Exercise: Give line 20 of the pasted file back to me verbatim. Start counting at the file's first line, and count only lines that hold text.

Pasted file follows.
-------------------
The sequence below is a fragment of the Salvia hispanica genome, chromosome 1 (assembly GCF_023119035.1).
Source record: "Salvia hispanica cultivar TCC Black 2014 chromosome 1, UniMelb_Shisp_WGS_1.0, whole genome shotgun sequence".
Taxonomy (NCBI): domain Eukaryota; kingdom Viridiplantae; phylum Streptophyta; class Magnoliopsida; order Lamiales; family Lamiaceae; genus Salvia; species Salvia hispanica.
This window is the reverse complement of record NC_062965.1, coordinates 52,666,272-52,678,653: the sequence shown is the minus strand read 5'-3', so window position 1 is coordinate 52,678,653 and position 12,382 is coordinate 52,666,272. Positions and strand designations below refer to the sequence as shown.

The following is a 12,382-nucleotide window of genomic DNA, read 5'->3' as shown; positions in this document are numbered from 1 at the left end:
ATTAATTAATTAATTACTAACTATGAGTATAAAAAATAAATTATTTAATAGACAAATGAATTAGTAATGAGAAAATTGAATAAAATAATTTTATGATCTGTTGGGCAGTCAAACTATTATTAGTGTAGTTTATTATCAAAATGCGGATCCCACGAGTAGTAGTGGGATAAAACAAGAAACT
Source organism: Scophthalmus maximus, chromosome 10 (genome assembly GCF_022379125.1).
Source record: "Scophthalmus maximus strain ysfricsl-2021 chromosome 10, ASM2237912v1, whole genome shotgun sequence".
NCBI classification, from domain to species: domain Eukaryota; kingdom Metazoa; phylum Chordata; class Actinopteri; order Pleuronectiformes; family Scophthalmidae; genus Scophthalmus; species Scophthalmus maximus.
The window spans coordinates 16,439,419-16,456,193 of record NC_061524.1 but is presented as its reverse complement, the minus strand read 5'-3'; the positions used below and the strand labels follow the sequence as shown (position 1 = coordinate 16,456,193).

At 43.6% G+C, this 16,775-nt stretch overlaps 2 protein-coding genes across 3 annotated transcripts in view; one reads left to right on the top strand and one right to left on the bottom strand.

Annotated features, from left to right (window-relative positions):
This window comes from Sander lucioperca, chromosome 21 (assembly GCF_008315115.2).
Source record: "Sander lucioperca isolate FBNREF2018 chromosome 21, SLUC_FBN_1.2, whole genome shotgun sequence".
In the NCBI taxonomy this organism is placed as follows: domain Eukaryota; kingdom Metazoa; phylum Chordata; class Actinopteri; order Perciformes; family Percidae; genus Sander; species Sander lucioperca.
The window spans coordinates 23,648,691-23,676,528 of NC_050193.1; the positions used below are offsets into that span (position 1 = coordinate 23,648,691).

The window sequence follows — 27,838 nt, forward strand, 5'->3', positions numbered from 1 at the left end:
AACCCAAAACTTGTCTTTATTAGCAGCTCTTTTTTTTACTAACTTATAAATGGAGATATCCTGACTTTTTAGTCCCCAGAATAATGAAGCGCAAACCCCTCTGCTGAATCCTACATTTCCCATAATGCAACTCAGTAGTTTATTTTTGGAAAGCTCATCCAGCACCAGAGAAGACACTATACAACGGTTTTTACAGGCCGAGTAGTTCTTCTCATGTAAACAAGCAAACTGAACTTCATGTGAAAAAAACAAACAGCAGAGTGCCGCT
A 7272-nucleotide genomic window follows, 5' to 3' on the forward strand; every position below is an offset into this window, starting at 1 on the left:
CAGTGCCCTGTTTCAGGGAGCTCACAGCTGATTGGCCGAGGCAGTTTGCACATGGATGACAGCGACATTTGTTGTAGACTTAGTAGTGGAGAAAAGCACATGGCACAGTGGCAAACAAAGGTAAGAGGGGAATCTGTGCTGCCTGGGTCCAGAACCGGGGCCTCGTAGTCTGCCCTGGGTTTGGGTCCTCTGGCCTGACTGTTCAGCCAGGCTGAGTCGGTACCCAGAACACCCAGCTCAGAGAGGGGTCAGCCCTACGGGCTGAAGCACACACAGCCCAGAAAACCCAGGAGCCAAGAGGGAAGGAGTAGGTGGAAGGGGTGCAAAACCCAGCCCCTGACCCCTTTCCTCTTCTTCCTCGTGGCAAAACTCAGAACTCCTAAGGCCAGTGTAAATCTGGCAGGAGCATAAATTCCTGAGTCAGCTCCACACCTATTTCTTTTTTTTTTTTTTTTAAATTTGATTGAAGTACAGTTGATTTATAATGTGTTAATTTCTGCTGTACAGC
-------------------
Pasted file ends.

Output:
CAGTGCCCTGTTTCAGGGAGCTCACAGCTGATTGGCCGAGGCAGTTTGCACATGGATGACAGCGACATTTGTTGTAGACTTAGTAGTGGAGAAAAGCACATGGCACAGTGGCAAACAAAGGTAAGAGGGGAATCTGTGCTGCCTGGGTCCAGAACCGGGGCCTCGTAGTCTGCCCTGGGTTTGGGTCCTCTGGCCTGACTGTTCAGCCAGGCTGAGTCGGTACCCAGAACACCCAGCTCAGAGAGGGGTCAGCCCTACGGGCTGAAGCACACACAGCCCAGAAAACCCAGGAGCCAAGAGGGAAGGAGTAGGTGGAAGGGGTGCAAAACCCAGCCCCTGACCCCTTTCCTCTTCTTCCTCGTGGCAAAACTCAGAACTCCTAAGGCCAGTGTAAATCTGGCAGGAGCATAAATTCCTGAGTCAGCTCCACACCTATTTCTTTTTTTTTTTTTTTTAAATTTGATTGAAGTACAGTTGATTTATAATGTGTTAATTTCTGCTGTACAGC